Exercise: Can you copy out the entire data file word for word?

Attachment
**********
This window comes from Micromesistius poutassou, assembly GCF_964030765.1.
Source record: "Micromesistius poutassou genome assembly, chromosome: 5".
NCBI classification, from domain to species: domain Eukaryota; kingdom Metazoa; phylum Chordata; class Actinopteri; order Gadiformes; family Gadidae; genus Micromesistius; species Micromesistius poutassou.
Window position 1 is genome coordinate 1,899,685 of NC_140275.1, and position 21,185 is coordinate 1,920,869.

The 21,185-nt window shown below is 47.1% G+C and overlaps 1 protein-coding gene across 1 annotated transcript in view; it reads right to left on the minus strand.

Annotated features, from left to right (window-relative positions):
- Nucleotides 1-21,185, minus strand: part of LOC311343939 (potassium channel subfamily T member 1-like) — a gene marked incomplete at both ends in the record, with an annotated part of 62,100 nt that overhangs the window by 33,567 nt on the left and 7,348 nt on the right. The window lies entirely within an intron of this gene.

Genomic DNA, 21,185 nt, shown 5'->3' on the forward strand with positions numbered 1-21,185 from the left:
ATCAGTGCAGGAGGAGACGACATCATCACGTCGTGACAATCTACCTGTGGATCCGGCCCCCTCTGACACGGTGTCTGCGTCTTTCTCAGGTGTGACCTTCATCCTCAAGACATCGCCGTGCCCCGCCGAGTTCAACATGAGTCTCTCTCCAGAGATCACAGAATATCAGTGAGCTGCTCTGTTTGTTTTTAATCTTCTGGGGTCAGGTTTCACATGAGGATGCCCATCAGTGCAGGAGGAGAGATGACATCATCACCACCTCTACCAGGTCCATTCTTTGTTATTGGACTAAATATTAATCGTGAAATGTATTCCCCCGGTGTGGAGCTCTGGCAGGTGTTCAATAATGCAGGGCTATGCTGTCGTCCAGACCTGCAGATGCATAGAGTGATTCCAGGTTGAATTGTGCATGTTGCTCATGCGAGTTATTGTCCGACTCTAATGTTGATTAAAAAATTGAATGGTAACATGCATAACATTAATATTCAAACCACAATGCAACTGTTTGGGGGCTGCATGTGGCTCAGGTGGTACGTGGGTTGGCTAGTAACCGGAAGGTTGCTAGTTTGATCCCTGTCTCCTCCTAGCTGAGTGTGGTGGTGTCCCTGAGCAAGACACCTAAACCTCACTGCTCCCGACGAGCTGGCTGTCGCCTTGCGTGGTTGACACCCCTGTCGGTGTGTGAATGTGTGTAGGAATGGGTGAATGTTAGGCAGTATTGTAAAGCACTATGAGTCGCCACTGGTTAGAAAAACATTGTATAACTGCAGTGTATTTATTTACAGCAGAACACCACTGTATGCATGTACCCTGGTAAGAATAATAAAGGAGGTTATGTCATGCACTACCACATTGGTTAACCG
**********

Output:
This window comes from Micromesistius poutassou, assembly GCF_964030765.1.
Source record: "Micromesistius poutassou genome assembly, chromosome: 5".
NCBI classification, from domain to species: domain Eukaryota; kingdom Metazoa; phylum Chordata; class Actinopteri; order Gadiformes; family Gadidae; genus Micromesistius; species Micromesistius poutassou.
Window position 1 is genome coordinate 1,899,685 of NC_140275.1, and position 21,185 is coordinate 1,920,869.

The 21,185-nt window shown below is 47.1% G+C and overlaps 1 protein-coding gene across 1 annotated transcript in view; it reads right to left on the minus strand.

Annotated features, from left to right (window-relative positions):
- Nucleotides 1-21,185, minus strand: part of LOC311343939 (potassium channel subfamily T member 1-like) — a gene marked incomplete at both ends in the record, with an annotated part of 62,100 nt that overhangs the window by 33,567 nt on the left and 7,348 nt on the right. The window lies entirely within an intron of this gene.

Genomic DNA, 21,185 nt, shown 5'->3' on the forward strand with positions numbered 1-21,185 from the left:
ATCAGTGCAGGAGGAGACGACATCATCACGTCGTGACAATCTACCTGTGGATCCGGCCCCCTCTGACACGGTGTCTGCGTCTTTCTCAGGTGTGACCTTCATCCTCAAGACATCGCCGTGCCCCGCCGAGTTCAACATGAGTCTCTCTCCAGAGATCACAGAATATCAGTGAGCTGCTCTGTTTGTTTTTAATCTTCTGGGGTCAGGTTTCACATGAGGATGCCCATCAGTGCAGGAGGAGAGATGACATCATCACCACCTCTACCAGGTCCATTCTTTGTTATTGGACTAAATATTAATCGTGAAATGTATTCCCCCGGTGTGGAGCTCTGGCAGGTGTTCAATAATGCAGGGCTATGCTGTCGTCCAGACCTGCAGATGCATAGAGTGATTCCAGGTTGAATTGTGCATGTTGCTCATGCGAGTTATTGTCCGACTCTAATGTTGATTAAAAAATTGAATGGTAACATGCATAACATTAATATTCAAACCACAATGCAACTGTTTGGGGGCTGCATGTGGCTCAGGTGGTACGTGGGTTGGCTAGTAACCGGAAGGTTGCTAGTTTGATCCCTGTCTCCTCCTAGCTGAGTGTGGTGGTGTCCCTGAGCAAGACACCTAAACCTCACTGCTCCCGACGAGCTGGCTGTCGCCTTGCGTGGTTGACACCCCTGTCGGTGTGTGAATGTGTGTAGGAATGGGTGAATGTTAGGCAGTATTGTAAAGCACTATGAGTCGCCACTGGTTAGAAAAACATTGTATAACTGCAGTGTATTTATTTACAGCAGAACACCACTGTATGCATGTACCCTGGTAAGAATAATAAAGGAGGTTATGTCATGCACTACCACATTGGTTAACCG